Following a two-year hiatus from the indoor stage, Woodinville High School students will return to the theatre with a performance full of murder, mystery and twists that will leave audience members asking, “Who-dun-it?”

The WHS Theatre Company, led by director Josh Butchart, will present “Clue: On Stage” for its fall 2021 production. 

“This show is exciting because there are lots of props and costume changes,” assistant producer Stephanie Penoyer said.

About 30 actors and technical crew members will entertain attendees with shows running from Oct. 29-30 and Nov. 3-6, producer Katharina Bomers-Muller said. All performances will begin at 7 p.m. in the WHS Theatre.

She said interested attendees can reserve a “pod” of four or five seats by emailing for a purchase code.  

According to Bomers-Muller, about 450 tickets were sold per show during a “normal year.” However, to comply with social distancing regulations, only 200 people can attend each performance this fall.

Proof of vaccination might be required for attendees ages 18 and older, according to the WHS Theatre Company website. Masks will be required for all audience members.

David Fountain, a WHS senior playing Colonel Mustard, joined the theater company three years ago. He said performing in “Oklahoma!” last spring had its ups and downs as the set and shows were held outdoors, which caused some technical difficulties. 

“It’s such an honor and a privilege to be able to perform live theater indoors,” Fountain said. “Performing to a paying crowd is really the true experience.”

Fountain embodies his role as a “pompous buffoon” who thinks he’s in complete control of the situation, he said. Cast members try to connect with their character to make it more engaging for the audience, he noted.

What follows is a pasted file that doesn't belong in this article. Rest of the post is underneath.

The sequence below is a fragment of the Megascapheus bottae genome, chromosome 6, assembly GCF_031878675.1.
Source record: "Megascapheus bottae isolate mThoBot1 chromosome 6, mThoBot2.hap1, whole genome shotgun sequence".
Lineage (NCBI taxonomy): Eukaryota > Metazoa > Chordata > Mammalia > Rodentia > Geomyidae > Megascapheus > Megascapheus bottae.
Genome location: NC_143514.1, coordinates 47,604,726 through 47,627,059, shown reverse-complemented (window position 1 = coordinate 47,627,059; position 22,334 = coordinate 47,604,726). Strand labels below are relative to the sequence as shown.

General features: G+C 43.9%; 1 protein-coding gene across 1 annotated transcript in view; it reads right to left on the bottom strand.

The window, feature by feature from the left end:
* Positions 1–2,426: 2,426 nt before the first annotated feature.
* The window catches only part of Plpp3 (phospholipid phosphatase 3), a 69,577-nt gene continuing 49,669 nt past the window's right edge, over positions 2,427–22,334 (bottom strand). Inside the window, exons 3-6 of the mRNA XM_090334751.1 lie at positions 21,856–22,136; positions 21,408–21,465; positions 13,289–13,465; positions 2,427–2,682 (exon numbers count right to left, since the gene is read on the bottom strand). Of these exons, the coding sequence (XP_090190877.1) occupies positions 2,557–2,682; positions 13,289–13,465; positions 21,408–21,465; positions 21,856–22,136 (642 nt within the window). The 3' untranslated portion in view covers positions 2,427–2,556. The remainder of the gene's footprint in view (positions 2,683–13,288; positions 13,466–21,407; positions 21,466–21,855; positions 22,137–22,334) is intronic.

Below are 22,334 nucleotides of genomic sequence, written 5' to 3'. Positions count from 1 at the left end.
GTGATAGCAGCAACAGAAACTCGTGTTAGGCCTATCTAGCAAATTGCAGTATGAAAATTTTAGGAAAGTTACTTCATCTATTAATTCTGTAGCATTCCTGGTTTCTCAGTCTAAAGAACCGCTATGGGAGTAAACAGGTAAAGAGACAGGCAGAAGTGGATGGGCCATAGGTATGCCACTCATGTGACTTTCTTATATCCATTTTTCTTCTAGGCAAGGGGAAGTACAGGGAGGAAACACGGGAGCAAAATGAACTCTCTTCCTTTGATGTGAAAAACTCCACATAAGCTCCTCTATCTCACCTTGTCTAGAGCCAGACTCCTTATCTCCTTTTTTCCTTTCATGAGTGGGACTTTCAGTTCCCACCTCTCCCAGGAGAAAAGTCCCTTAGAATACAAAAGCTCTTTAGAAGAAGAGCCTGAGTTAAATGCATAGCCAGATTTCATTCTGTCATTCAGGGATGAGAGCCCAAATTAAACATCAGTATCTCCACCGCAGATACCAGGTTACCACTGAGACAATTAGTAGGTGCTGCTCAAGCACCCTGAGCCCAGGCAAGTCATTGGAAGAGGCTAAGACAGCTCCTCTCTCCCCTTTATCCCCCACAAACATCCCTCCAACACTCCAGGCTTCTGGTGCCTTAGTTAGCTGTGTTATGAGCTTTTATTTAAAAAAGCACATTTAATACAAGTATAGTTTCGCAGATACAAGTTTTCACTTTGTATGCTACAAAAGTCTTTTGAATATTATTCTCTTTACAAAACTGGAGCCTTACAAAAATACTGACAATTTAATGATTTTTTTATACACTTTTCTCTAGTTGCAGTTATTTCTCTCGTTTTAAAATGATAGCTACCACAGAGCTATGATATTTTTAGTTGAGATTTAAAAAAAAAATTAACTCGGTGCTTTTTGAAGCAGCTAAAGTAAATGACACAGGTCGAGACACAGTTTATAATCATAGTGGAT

“It’s been just a great process altogether,” Fountain said. “Everyone's been pulling together, putting in long hours and hard work to make the show work.”

The COVID-19 pandemic shut down the theater during its peak recruiting season, Bomers-Muller said. As a result, several of the students needed to relearn acting and technical skills. 

“We’ve graduated two classes since [the pandemic]. With it went out all the knowledge of how to do things like light boards, soundboards and building sets,” she said.

Regardless, the set for “Clue” is one of the largest the group has built for a show, Penoyer said. The set is divided to represent the different rooms featured in the classic board game Clue, like the dining room and study.

WHS junior Cailin Hill, a student relatively new to theatre, is playing Miss Boddy. She is excited to perform with her friends again, she said.

“It’s been a lifesaver,” Hill said. “Being in quarantine wasn’t great for mental health. Doing this with my friends and making memories together is really rewarding and it’s refreshing to be back in person.”

Penover said the group will start planning for its next show “Pride and Prejudice” after the fall performances close. The winter production will premiere in February, she noted.

To learn more about the show and ticket information, visit

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